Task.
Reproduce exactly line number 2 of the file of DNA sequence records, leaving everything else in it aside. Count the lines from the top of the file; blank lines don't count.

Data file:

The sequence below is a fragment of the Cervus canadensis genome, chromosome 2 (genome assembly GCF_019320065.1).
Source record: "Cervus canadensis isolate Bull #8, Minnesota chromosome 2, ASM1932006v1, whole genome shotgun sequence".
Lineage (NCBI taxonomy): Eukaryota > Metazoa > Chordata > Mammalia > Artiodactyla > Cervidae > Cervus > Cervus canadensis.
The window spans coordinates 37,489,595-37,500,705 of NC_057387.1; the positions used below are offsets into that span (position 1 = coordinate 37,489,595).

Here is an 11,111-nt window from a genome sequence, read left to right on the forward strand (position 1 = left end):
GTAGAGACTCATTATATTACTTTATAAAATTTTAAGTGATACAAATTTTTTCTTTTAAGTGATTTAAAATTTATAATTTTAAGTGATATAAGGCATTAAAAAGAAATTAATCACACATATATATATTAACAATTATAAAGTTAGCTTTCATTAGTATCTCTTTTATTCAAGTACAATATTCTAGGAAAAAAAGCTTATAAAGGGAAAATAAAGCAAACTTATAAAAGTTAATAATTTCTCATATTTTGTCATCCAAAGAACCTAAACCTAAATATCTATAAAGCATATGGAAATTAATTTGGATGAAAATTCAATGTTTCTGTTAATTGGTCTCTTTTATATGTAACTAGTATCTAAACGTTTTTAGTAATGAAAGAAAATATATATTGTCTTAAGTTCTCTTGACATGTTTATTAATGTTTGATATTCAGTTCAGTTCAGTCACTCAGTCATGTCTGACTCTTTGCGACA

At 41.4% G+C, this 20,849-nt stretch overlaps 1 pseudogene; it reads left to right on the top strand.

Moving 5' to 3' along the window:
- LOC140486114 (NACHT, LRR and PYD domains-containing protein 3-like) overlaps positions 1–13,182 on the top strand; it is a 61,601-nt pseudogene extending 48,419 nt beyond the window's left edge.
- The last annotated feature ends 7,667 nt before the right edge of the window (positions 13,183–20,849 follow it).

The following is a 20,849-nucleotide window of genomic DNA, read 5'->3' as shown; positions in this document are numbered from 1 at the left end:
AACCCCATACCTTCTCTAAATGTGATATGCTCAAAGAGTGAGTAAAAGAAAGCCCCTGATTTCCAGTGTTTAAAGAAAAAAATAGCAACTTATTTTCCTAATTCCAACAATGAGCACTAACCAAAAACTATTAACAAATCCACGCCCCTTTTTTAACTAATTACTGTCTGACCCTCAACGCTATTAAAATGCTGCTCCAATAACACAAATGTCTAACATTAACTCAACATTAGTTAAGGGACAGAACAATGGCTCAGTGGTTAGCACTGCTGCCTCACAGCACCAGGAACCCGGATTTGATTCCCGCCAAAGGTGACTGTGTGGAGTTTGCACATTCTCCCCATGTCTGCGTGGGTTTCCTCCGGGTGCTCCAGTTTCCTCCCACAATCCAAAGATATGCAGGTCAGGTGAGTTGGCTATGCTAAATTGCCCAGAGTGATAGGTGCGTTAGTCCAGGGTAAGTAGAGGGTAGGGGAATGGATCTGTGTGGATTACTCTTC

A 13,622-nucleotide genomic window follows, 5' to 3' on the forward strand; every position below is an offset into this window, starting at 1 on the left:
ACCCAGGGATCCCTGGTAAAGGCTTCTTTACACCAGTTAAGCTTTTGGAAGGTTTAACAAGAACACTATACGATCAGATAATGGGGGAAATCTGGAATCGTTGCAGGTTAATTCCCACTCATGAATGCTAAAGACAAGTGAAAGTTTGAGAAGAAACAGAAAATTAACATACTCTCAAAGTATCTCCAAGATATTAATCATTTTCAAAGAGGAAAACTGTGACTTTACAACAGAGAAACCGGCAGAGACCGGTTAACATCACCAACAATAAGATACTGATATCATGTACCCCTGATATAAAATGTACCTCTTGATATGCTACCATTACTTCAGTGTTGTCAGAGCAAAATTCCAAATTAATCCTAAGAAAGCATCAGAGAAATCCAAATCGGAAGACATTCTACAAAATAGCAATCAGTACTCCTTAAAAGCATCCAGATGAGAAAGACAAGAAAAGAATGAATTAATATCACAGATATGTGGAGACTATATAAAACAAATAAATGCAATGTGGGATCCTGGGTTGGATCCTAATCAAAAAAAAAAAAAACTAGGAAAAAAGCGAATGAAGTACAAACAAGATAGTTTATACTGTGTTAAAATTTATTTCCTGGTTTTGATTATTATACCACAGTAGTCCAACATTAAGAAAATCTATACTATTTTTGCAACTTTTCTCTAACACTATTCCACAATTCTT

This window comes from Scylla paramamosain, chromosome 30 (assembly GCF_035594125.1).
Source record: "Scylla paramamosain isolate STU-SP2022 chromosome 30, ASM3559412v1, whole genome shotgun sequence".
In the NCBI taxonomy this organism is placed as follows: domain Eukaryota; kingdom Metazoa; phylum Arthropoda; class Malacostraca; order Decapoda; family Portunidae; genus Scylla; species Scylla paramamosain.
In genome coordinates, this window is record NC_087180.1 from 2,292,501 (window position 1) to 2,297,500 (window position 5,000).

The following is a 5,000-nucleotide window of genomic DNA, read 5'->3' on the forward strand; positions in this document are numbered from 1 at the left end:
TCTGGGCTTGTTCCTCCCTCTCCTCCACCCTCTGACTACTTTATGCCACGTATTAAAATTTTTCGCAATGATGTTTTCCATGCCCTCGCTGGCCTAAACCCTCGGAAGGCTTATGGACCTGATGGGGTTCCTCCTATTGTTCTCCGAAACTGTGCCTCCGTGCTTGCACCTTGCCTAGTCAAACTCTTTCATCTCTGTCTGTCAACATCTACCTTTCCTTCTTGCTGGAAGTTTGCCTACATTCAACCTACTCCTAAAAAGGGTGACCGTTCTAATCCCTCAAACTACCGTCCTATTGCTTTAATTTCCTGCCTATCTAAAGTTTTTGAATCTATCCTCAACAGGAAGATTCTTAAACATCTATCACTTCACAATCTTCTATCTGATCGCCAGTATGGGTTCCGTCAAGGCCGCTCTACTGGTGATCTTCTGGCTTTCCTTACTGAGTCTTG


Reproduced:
Source record: "Cervus canadensis isolate Bull #8, Minnesota chromosome 2, ASM1932006v1, whole genome shotgun sequence".